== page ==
For anyone who loathes trying on clothes, there are no good options. The fitting room can seem like a torture chamber—harsh lighting, the walk past other customers to the three-way mirror. Online, you can avoid the horror of asking the sales person to bring you a bigger size, but you may end up returning four out of five items because nothing fits properly.
Farhad Manjoo recently wrote in Slate that Amazon’s move to same-day shipping may doom physical retailers. But another technology could hasten the demise of clothing stores in particular: body scanners, like the one I saw recently in Seoul’s T.um Museum, which is dedicated to futuristic technology. Pairing customized avatars with technology similar to that in some airport security scanners, the machine could make the process of trying on clothes obsolete.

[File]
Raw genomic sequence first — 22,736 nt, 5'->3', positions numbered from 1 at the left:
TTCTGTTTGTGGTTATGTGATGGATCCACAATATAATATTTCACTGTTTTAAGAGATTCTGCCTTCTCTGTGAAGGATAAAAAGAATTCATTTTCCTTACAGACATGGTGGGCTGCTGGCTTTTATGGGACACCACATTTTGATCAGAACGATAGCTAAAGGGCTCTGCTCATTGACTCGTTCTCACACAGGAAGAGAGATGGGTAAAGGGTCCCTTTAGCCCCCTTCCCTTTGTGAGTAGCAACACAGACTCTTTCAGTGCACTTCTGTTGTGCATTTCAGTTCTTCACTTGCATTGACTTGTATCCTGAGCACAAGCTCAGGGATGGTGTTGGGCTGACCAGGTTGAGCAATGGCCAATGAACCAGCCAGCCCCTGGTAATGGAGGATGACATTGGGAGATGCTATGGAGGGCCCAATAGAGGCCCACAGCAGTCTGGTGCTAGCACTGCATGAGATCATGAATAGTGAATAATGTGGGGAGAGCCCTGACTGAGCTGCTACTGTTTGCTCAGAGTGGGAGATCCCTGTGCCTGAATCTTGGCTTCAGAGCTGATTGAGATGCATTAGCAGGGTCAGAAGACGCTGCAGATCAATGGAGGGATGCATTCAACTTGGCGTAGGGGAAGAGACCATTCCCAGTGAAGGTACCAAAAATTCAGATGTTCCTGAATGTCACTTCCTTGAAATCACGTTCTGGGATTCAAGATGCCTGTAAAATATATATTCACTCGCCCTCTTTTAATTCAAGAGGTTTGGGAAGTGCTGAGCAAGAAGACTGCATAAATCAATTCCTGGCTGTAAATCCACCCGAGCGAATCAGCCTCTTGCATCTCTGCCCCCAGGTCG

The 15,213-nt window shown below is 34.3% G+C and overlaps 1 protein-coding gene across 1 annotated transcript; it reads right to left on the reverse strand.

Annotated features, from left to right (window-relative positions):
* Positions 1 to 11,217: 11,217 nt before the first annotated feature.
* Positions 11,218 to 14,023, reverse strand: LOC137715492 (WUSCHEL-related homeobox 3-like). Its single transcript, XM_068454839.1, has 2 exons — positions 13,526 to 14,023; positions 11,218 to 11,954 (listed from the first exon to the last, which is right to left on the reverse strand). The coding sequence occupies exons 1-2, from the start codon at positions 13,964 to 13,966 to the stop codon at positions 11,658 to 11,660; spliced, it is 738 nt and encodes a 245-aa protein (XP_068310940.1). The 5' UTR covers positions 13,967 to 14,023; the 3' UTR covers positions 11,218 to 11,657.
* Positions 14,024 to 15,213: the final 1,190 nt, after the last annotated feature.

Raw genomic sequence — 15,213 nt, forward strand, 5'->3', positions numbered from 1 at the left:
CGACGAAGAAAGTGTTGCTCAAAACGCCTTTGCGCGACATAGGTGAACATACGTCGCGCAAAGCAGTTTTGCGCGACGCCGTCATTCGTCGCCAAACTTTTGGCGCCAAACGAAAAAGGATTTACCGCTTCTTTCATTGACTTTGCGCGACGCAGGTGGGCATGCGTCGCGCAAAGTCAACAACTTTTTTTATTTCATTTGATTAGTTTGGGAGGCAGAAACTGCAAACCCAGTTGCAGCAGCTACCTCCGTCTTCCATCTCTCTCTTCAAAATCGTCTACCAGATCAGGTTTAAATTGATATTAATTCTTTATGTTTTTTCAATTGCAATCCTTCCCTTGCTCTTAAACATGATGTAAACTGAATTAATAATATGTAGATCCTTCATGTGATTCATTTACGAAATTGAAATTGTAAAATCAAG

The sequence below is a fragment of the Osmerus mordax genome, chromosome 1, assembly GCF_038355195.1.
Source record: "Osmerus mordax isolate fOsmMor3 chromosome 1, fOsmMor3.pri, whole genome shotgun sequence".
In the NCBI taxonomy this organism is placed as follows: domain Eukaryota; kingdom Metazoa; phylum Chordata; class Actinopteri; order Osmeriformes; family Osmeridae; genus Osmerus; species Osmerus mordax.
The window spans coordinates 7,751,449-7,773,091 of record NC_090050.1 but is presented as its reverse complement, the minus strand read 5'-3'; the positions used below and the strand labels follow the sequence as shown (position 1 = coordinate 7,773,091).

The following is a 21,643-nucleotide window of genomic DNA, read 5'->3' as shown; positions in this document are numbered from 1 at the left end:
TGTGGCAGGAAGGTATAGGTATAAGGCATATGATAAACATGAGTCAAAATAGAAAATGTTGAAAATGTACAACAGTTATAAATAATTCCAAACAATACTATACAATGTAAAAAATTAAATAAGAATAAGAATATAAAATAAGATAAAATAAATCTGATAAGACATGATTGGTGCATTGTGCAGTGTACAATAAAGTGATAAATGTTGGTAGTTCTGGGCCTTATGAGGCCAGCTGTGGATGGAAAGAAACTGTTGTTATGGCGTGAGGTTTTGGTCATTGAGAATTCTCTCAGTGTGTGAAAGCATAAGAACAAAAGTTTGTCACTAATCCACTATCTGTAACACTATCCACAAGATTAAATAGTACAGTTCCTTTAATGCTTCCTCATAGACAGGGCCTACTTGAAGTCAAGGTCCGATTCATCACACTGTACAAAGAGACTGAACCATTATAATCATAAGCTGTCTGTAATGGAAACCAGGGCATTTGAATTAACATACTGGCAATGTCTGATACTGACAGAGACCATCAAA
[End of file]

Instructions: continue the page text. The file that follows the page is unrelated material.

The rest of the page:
The Me-Ality machine, made by a North American company called Unique Solutions and modified in Korea, runs radio waves over a fully clothed person who is scanned standing up. The radio waves send and receive power signals that reflect off the water molecules in the skin, picking up more than 200,000 points of measurement. From these, the machine creates a 3-D image, then extracts more than 100 measurements, according to Bob Kutnick, the company’s chief technology officer—not just the circumference of your waist but the gradation from your knee to your ankle, for example.
Currently found in common areas of about 70 malls in the United States, the Me-Ality is free for shoppers to use. After a 10-second scan, software compares the individual’s measurements to those provided by partner manufacturers and then recommends items that are guaranteed to fit: Old Navy’s Sweetheart style jeans in a size 10, say. The clothes it recommends are all (of course) available in shops at the mall, so customers can stroll in and pick them up, or head home and order online.